Last edited by NotaLOT; 5th Jun 2013 at 11:52.
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Old 5th Jun 2013, 12:06
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EbonyGrove. When I worked at Kidlington in 1970 we achieved very high movement rates, far in excess of Heathrow. But there is a great deal of difference between a sky full of VFR clockwork mice and a sky full of IFR commercial jets!
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Old 5th Jun 2013, 13:12
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Spit, Good on you - I wish you success with your thesis.

Other posters: please feel free to shoot me down - I don't want to give a young lad/lass a bum steer, and there are plenty out there with a damned sight more knowledge than me. But, for what it's worth, and in my experience, as follows:

In a 'standard' environment, an airfield with one runway handling a normal mix of traffic; turbos, medium jets and heavies can safely accommodate 40 movements per hour.

That's a real basic stat Spit, but holds true in my experience.

We then have the added levels of complexity, as alluded to by some of the brains on this thread - parallel runways, distance between runways, high-speed turn-offs, noise abatement; the list goes on. Some of these factors contribute to increased capacity, others hinder it.

The problem in 'modelling runway capacities' is that there are so many variables. And don't discount the political as regards noise abatement, which includes the politicians insisting on 'noise-sharing' that inhibits the ability of the coalface (the controllers) to move more traffic than they actually can.

Writing a thesis on this stuff, Spit, is a real challenge. Where to start and not tie yourself up in knots? How does one write a tight paper that is logical and flows?

My advice is to start with the basic stat (40 movements per hour for a single runway), then discuss variable by variable the factors that influence capacity - parallel runways etc. That will give you some structure and a starting point. You can then identify section by section those factors that increase and decrease capacity. Even then, the variables will overlap - it's a complex environment and there are no absolutes.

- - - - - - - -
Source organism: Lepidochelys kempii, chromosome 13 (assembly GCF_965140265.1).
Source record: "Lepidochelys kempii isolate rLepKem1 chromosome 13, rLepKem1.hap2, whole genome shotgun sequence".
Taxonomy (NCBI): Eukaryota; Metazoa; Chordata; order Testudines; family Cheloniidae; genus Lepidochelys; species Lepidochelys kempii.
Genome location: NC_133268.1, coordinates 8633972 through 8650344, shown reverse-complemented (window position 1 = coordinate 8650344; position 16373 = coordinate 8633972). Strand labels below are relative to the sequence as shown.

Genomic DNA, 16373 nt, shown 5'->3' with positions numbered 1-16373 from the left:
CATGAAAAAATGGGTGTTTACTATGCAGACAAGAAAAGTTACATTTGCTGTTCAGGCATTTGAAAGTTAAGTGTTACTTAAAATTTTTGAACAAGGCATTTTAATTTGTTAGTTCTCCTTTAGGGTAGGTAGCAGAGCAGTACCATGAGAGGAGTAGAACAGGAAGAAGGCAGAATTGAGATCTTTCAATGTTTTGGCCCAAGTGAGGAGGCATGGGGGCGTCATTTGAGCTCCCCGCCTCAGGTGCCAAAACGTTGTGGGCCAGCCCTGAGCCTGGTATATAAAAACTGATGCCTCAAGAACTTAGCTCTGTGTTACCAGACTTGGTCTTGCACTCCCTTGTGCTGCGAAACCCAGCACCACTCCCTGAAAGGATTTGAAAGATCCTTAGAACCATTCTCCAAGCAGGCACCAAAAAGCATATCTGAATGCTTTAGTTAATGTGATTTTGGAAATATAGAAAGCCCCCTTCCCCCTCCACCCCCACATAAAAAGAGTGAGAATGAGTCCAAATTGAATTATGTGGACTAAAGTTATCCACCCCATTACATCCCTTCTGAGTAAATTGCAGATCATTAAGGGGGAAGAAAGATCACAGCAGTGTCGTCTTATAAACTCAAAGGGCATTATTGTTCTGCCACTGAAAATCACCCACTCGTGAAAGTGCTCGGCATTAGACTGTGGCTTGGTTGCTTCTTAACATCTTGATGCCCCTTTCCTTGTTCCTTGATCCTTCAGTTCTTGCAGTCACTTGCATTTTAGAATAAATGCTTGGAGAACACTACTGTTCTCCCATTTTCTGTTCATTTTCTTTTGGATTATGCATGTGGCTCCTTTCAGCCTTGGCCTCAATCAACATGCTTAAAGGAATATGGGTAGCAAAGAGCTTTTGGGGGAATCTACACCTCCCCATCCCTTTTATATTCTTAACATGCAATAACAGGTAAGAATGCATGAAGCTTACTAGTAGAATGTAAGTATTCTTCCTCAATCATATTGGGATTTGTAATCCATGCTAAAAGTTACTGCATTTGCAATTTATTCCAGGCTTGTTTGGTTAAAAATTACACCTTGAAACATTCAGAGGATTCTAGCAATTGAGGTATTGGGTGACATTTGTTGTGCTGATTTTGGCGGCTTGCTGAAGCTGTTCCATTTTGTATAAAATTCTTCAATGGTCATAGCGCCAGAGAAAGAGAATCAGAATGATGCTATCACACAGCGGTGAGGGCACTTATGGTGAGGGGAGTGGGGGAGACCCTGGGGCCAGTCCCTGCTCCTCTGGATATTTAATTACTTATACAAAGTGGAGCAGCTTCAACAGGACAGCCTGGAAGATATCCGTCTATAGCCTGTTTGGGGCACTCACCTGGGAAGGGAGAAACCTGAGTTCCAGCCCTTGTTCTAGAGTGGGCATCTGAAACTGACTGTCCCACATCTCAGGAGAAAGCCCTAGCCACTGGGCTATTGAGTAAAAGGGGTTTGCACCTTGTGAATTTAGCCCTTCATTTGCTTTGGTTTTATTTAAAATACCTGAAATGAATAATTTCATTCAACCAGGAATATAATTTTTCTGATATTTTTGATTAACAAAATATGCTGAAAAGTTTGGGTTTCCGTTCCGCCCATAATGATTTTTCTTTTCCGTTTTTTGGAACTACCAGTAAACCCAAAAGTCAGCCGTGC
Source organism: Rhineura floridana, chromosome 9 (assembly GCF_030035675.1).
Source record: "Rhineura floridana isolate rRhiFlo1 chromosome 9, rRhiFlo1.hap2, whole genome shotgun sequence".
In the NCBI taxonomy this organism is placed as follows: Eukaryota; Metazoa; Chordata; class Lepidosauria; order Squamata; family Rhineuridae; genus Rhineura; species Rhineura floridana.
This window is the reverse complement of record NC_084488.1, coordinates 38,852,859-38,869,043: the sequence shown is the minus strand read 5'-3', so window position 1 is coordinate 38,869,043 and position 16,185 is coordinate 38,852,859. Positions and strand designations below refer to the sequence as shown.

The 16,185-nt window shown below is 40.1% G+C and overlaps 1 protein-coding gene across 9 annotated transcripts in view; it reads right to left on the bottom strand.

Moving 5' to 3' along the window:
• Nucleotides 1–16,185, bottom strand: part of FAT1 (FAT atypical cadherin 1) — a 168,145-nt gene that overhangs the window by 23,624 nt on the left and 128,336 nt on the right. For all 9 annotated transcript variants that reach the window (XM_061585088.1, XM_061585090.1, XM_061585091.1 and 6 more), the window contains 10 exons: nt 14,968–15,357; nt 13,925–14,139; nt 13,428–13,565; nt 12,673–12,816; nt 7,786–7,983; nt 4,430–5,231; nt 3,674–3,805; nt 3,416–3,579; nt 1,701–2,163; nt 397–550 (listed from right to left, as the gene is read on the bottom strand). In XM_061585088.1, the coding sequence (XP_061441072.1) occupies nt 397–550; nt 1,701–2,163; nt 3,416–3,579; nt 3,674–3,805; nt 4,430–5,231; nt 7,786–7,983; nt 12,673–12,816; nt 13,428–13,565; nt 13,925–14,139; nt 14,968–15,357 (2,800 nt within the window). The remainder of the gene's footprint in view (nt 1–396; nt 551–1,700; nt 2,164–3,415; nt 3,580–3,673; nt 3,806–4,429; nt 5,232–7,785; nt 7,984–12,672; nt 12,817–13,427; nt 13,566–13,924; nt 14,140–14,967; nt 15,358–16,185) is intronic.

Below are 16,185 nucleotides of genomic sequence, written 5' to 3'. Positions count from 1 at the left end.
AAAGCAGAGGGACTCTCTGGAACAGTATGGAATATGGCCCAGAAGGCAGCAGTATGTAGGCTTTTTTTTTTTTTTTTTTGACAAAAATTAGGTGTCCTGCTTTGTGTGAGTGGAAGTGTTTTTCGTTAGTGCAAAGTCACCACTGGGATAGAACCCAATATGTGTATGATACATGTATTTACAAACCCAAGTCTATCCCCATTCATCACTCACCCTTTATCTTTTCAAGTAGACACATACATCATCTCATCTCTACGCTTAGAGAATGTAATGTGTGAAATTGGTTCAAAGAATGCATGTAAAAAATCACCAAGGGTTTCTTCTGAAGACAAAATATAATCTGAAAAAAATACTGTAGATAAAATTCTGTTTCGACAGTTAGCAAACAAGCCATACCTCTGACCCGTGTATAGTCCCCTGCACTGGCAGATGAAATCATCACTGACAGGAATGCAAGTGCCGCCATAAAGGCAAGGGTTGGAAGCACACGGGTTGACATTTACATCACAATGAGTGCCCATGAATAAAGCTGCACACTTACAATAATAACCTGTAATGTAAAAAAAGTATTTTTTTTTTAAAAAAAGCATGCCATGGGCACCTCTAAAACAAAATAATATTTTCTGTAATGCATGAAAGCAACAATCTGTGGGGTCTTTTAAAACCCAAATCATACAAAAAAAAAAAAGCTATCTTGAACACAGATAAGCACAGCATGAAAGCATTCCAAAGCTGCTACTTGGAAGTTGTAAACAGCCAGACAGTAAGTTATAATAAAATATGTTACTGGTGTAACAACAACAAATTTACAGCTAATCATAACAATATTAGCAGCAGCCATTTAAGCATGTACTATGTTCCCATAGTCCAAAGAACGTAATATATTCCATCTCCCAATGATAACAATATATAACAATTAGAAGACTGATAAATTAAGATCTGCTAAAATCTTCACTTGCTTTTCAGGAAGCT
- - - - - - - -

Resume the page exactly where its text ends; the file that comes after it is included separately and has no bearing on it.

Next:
To the brotherhood reading this, I am prepared for incoming and have retreated with a Merlot.

Good luck Spit!
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Old 5th Jun 2013, 14:58
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Gonzo

Does 'C' Watch's record total of 98 in one hour (followed by 90 and 89 in the next two hours), achieved in Summer '99 still stand?

Ask Suzy and Mike nicely and they'll tell you all about it!

Nothing compared with 60/hr single runway eh' Manch'?

Last edited by Brian 48nav; 6th Jun 2013 at 08:10. Reason: another missing word
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Old 5th Jun 2013, 16:42
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I just wondered if movements may also become limited due to high cross-winds and the fact that the old 23/05 runway(s) is/are no longer available? I realise 23/05 was only used very infrequently but can an excessive cross-wind affect the movements per hour?
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Old 5th Jun 2013, 18:56
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Not just crosswind, but headwind!

Picture an aircraft flying 160 kt to 4 nm. In an hour there could be 160 nm of arrivals spaced at 3 nm giving approx. 53 arrivals in an hour if spacing is accurate and no wake turbulence requirement exists. Now put in a mere 10 kt headwind component (at 2000 ft) gives a ground speed of 150 kt and only 50 arrivals. 30 kt headwind aloft would suggest fewer than 44 per hour!

Throw in variations of spacing and a few A380s an hour and you can see why they "only" achieve scheduling of forty something and hour.

A single runway operation can reduce delays in wind by reducing the (non-vortex) spacing to take account of the extra time between arrivals: nil wind and 7 nm required between arrivals to facilitate a departure you should manage 23 arrivals and 23 departures. If the wind increases the space required reduces so the same runway utilisation could be achieved in a 35 kt wind and 5.5 nm spacing.

Last edited by Dan Dare; 5th Jun 2013 at 19:06.
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Old 5th Jun 2013, 20:17
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Spitfire 01234

Don't concentrate too much on Heathrow....have a look at Gatwick who are the absolute masters of single runway operations. A comparison of peak Gatwick performance on a single runway far exceeds Heathrow's two runway equivalent. Airport design has a big impact on movement efficiency. Do some reading to brief yourself.....look at the UK AIP [google...then open IAIP]...find London Heathrow and look at the layout.....look at London Gatwick. Buy an anorak and go and watch how it all works. Don't laugh....that's how I started in the job.
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Old 5th Jun 2013, 21:19
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In addition to the runway crossings mentioned by Zooker in Post 7 Manchester's departure routes, for environmental reasons, are not particularly good for capacity with many consecutive departures requiring longer separation intervals. Also the taxiway and stand infrastrucure could not cope with capacity levels achieved at Heathrow without getting totally clogged up. So to achieve the best capacity out of two runways you need the whole airport infrastructure and ATC procedures to be designed to match it.